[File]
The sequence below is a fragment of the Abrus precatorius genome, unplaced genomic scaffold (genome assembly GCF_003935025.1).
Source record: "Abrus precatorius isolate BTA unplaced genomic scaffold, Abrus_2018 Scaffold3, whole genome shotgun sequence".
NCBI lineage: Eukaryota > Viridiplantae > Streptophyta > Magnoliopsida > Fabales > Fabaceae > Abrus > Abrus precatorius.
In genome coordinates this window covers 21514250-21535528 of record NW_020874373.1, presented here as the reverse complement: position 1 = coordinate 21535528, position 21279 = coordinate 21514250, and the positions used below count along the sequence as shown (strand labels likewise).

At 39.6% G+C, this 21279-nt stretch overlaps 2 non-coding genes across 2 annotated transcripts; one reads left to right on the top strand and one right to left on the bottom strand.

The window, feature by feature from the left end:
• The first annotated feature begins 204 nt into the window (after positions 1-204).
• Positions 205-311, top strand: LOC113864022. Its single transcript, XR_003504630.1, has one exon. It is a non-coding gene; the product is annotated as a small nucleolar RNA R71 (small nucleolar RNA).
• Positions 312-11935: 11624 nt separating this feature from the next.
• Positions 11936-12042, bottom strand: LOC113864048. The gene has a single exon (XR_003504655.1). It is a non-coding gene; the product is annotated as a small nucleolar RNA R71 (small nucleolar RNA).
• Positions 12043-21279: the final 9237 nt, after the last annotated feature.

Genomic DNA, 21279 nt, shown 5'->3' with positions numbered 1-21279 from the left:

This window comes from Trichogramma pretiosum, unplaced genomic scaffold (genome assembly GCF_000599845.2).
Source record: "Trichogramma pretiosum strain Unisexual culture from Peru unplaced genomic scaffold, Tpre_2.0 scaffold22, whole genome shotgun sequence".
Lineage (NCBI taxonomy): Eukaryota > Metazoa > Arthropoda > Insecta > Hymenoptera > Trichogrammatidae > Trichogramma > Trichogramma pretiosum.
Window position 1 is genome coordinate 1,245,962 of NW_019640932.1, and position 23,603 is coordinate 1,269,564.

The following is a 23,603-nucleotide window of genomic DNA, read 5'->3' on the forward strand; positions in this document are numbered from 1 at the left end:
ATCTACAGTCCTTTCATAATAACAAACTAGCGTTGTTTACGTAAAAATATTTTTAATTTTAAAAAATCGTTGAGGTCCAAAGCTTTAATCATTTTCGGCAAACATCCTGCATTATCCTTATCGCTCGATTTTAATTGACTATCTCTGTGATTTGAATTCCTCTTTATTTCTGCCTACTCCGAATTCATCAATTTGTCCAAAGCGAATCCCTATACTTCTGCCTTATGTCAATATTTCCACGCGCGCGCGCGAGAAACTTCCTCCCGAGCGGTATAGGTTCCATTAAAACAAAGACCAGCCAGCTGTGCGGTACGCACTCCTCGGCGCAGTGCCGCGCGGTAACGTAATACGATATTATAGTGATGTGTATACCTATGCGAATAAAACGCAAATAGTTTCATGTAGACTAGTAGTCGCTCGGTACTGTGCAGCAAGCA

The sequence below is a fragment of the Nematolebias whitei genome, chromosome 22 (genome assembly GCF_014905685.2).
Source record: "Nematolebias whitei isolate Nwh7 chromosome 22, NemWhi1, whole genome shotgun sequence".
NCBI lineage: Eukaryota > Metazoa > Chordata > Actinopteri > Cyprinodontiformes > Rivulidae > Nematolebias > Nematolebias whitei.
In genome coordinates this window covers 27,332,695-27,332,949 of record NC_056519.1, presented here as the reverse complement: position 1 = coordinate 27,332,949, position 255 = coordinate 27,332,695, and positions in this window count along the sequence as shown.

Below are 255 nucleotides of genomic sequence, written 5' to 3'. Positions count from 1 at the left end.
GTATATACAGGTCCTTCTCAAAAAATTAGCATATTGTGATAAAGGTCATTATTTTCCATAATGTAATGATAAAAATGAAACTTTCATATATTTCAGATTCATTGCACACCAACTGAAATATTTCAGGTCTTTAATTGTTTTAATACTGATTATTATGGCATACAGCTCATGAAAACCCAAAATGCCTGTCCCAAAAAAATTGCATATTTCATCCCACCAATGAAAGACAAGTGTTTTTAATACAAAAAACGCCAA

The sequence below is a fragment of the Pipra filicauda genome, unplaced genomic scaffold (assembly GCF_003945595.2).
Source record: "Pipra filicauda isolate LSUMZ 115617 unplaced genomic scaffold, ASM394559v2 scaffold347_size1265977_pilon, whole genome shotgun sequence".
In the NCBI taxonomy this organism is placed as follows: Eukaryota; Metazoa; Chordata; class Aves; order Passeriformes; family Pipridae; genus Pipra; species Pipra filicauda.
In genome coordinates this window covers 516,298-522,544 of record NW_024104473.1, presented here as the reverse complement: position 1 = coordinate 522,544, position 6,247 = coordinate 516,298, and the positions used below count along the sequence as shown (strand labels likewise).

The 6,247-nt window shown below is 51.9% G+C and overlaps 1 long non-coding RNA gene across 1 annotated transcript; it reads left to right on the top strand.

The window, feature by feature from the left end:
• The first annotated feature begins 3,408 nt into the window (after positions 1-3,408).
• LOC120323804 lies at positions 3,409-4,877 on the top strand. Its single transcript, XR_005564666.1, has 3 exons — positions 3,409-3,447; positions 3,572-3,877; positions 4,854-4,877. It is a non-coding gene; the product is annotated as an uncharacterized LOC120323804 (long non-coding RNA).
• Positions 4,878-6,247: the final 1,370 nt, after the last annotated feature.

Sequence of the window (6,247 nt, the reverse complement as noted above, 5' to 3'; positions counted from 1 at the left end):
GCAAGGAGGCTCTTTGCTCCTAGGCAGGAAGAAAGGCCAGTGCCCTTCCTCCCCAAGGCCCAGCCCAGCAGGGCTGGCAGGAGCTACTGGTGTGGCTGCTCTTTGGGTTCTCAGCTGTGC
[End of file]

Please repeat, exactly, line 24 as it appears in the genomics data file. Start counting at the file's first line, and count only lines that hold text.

GTATATACAGGTCCTTCTCAAAAAATTAGCATATTGTGATAAAGGTCATTATTTTCCATAATGTAATGATAAAAATGAAACTTTCATATATTTCAGATTCATTGCACACCAACTGAAATATTTCAGGTCTTTAATTGTTTTAATACTGATTATTATGGCATACAGCTCATGAAAACCCAAAATGCCTGTCCCAAAAAAATTGCATATTTCATCCCACCAATGAAAGACAAGTGTTTTTAATACAAAAAACGCCAA